A pair of strong hands took hold hold of his shoulders and tugged him upward. Once on his feet he opened his eyes and stared into two large, yellow lenses belonging to a pair of standard issue flight goggles. He saw that an oxygen mask covered the rest of the face, so his gaze continued to drop until he noticed the shoulder-strap and realized that the man was wearing a parachute. He immediately looked to the man's feet and was instantly relieved find two more parachutes on the floor. Looking back up to the man's face, the bright crimson of a familiar Windsor-knot managed to catch his eye, despite being largely hidden by the oxygen hose. He instantly knew the man before him and, in that same instant, somehow knew that he was going to survive.

 

Mr. Bancroft pulled down his oxygen-mask and moved in as close as he could manage. “ARE YOU HURT!?”, he spat into Arthur's face at the top of his lungs, hoping to be heard over the howling of the wind and gunfire.

 

Arthur stopped for a moment to think, realizing that it had not yet crossed his mind. Had he been hurt? If he had indeed been injured, he had not felt it happen and he did not feel it now, so he arrived at the conclusion that if he had been struck by a bullet, it would be impossible for him not to have felt something. He shook his head.

 

“HERE, PUT IT ON!” Bancroft yelled as he shoved one of the parachutes into Arthur's chest, “WE HAVE TO BAIL RIGHT NOW!”

 

Arthur nodded again and, swinging the parachute onto his back, he frantically stepped into the bottom harness. He slipped his arms through the back-straps before struggling to secure the top harness across his chest, which was proving to be a much more difficult task at the moment than it had ever been in training. His hands wouldn't stop shaking and he missed the buckle several times before he successfully managed to make the mechanism catch and lock together.

 

When he looked up, Mr. Bancroft was climbing down from the pilot's station. Directly behind him, Lt. Doyle had finally left the Piccadilly Lily's controls and was now busy securing his own parachute. Utterly confused and waiting for someone to tell him what to do next, Arthur looked back and forth between the two men.

 

As it fell apart at the seams, the Piccadilly Lily, now without a pilot, slowly began rolling to one side as she started losing altitude at an alarming rate. Lt. Doyle ran into the bomb-bay and, stopping in the middle of the narrow walkway, he struggled for several seconds to open the emergency door-release, pushing up at the lever with all of his strength until it finally gave way. The entire fuselage shuddered as the massive bomb-bay doors fell open.

 

From the cockpit, Arthur stood staring down into the bottomless bomb-bay at the endless sea of orange sky and the wavering tree-line below. Mr. Bancroft lunged toward him violently and grabbed at his left shoulder, shoving him out onto the walk-way before spinning him around so that the tips of his boots were hanging over the edge. When he felt Mr. Bancroft let go of his shoulder, he tried to quickly recall the highlights of jump training before taking a deep breath and looking down. As he began to fall forward, he suddenly jarred to a halt as his entire body locked up. He demanded that it move forward but it refused to listen. He stood there for several seconds, trembling uncontrollably from head to toe. Despite the danger he knew he was in and despite how badly he wanted to live, his body would not budge. He threw his head back in anger and closed his eyes, blinking away the tears as they began to well up,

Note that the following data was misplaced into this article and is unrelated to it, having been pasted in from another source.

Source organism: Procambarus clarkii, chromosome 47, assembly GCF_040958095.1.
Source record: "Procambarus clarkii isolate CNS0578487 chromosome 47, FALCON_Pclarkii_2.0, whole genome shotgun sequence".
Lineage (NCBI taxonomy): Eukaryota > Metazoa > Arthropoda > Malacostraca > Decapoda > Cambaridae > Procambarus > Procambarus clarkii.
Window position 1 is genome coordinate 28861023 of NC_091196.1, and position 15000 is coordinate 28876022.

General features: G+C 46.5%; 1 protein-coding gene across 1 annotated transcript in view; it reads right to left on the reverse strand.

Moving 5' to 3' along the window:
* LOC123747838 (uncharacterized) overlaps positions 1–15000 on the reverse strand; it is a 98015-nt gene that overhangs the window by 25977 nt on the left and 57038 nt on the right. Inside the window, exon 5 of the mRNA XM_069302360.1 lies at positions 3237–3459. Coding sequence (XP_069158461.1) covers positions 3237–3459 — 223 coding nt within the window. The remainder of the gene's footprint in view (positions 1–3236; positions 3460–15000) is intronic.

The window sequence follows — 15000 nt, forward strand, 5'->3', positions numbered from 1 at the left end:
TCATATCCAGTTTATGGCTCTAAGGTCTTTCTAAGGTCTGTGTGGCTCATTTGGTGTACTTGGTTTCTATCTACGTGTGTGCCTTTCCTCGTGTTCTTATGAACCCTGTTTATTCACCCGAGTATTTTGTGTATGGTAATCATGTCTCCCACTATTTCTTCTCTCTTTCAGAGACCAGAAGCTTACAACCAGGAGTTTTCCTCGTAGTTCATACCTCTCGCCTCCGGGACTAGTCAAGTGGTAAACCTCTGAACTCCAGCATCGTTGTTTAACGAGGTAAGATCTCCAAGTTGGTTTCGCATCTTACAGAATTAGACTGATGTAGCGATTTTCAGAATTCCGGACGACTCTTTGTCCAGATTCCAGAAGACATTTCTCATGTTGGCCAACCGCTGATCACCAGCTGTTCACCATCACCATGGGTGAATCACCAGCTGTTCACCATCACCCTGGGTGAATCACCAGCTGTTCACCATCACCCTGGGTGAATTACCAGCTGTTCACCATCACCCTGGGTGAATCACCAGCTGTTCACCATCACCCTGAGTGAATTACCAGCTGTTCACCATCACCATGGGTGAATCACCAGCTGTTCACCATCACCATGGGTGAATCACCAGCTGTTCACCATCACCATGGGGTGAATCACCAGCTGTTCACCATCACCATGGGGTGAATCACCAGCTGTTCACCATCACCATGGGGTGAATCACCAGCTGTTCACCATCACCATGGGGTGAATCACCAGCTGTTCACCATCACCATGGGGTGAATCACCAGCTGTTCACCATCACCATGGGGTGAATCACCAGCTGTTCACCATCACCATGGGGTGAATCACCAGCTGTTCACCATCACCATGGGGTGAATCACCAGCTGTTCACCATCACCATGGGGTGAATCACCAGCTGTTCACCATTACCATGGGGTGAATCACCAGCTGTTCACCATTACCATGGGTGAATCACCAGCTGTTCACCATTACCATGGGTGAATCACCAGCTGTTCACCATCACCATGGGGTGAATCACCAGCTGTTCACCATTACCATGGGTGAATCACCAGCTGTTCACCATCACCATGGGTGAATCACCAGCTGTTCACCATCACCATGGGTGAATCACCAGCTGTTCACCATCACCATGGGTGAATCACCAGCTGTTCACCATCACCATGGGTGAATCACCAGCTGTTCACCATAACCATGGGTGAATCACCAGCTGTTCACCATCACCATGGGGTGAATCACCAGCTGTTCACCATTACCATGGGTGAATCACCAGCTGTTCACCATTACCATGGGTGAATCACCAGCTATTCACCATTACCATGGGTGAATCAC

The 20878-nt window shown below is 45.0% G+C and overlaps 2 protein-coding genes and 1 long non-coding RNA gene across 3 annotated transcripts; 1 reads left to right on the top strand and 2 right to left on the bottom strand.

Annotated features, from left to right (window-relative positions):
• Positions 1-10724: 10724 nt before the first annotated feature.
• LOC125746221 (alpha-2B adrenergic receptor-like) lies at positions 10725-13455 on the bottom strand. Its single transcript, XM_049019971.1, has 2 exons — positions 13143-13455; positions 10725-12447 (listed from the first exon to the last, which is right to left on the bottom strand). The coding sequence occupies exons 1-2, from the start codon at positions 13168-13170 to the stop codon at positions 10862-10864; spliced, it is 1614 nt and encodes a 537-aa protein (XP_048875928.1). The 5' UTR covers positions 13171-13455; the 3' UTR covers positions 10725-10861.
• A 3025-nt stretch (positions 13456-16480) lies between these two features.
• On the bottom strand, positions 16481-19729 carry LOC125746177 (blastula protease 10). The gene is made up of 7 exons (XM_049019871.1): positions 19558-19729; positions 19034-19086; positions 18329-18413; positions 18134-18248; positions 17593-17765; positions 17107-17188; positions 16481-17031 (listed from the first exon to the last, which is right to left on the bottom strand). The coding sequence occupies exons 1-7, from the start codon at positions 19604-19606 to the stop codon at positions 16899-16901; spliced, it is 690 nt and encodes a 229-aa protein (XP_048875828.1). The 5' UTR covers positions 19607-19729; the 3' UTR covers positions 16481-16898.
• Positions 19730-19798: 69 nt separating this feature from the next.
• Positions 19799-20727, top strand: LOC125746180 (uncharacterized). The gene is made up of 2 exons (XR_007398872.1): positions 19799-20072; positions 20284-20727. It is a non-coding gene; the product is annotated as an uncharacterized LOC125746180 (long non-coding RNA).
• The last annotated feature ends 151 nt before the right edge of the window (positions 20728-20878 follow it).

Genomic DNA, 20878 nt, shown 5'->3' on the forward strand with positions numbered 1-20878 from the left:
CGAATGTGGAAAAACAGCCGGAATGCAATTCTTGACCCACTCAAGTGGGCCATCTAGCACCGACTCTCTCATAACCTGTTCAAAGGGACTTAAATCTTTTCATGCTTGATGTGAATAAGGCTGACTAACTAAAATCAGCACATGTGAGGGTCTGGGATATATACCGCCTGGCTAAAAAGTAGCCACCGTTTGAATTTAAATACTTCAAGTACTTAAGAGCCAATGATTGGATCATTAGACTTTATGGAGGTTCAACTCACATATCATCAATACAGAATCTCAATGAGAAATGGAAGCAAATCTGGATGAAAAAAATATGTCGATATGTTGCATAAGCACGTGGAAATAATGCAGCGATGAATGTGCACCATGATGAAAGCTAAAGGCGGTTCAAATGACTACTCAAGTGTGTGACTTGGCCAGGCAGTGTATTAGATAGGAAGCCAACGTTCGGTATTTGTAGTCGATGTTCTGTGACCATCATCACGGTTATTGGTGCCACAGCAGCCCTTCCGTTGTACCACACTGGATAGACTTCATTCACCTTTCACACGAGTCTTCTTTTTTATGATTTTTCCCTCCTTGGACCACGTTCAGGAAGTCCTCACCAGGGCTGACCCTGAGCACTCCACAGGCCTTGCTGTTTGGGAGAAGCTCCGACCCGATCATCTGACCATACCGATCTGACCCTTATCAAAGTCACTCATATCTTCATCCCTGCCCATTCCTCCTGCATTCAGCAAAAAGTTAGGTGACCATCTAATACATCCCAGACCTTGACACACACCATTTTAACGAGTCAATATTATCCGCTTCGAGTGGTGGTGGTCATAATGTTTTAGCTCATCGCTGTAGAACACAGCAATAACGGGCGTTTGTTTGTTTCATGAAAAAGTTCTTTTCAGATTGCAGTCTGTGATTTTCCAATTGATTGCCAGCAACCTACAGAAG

Then, in a split second, he felt completely weightless. His stomach rose into his chest and his heart became lodged in his throat. When he opened his eyes he could see the Piccadilly Lily's damaged belly as it passed overhead, growing smaller by the second and leaving in it's wake a trail of flames and black smoke. Without another thought he pulled on his parachute's rip-chord. As the canopy opened, his body was violently jerked upward like a rag-doll before, in an instant, he found himself drifting along toward the ground at a comfortable speed. When his organs returned to their anatomically correct locations, he thought to look down. He had no idea where he was, only that he was somewhere in Belgium, and hadn't even thought to make sure there was a safe place to land below. As objects on the ground began to come into focus, he noticed that directly below him there were several small vegetable farms, surrounded by wooden fences, beside a wide, dirt road with small cottages placed here and there on the opposite side. He aimed himself at a large oak tree, and though it stood directly across the road from, and was in full view of, a farm house, he had quickly ran out of other options.

 

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Arthur took one last opportunity to look up and see if he could get an idea of where Mr. Bancroft and Lt. Doyle would land, or if they had indeed made it out of the Piccadilly Lily at all. He could see one parachute falling toward a farm just a short distance away, and thought he had noticed another one falling even further off down the road, but before he could be certain, a far off explosion caught his attention and, looking up in the direction of the noise, he saw the Piccadilly Lily for what he knew would be last time as her nose and, not far above it, her tail section, fell from a large cloud of lingering black smoke and plummeted downward, engulfed in flames.